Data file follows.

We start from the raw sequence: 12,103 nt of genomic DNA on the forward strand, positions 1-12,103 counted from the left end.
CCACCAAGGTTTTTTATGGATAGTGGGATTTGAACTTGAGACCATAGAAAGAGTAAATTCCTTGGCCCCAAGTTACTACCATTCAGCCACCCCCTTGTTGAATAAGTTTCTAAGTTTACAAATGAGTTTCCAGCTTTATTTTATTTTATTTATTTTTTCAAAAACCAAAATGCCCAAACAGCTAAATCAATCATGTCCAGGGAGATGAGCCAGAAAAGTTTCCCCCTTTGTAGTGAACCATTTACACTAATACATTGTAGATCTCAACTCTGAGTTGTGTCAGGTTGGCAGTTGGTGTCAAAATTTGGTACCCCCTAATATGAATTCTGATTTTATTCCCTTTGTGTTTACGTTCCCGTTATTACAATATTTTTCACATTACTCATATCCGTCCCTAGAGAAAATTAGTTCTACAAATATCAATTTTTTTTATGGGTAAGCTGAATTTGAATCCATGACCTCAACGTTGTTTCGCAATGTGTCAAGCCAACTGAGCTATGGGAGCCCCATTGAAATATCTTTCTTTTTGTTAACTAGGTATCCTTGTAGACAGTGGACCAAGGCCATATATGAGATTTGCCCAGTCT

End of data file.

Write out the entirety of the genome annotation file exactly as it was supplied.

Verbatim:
We start from the raw sequence: 12,103 nt of genomic DNA on the forward strand, positions 1-12,103 counted from the left end.
CCACCAAGGTTTTTTATGGATAGTGGGATTTGAACTTGAGACCATAGAAAGAGTAAATTCCTTGGCCCCAAGTTACTACCATTCAGCCACCCCCTTGTTGAATAAGTTTCTAAGTTTACAAATGAGTTTCCAGCTTTATTTTATTTTATTTATTTTTTCAAAAACCAAAATGCCCAAACAGCTAAATCAATCATGTCCAGGGAGATGAGCCAGAAAAGTTTCCCCCTTTGTAGTGAACCATTTACACTAATACATTGTAGATCTCAACTCTGAGTTGTGTCAGGTTGGCAGTTGGTGTCAAAATTTGGTACCCCCTAATATGAATTCTGATTTTATTCCCTTTGTGTTTACGTTCCCGTTATTACAATATTTTTCACATTACTCATATCCGTCCCTAGAGAAAATTAGTTCTACAAATATCAATTTTTTTTATGGGTAAGCTGAATTTGAATCCATGACCTCAACGTTGTTTCGCAATGTGTCAAGCCAACTGAGCTATGGGAGCCCCATTGAAATATCTTTCTTTTTGTTAACTAGGTATCCTTGTAGACAGTGGACCAAGGCCATATATGAGATTTGCCCAGTCT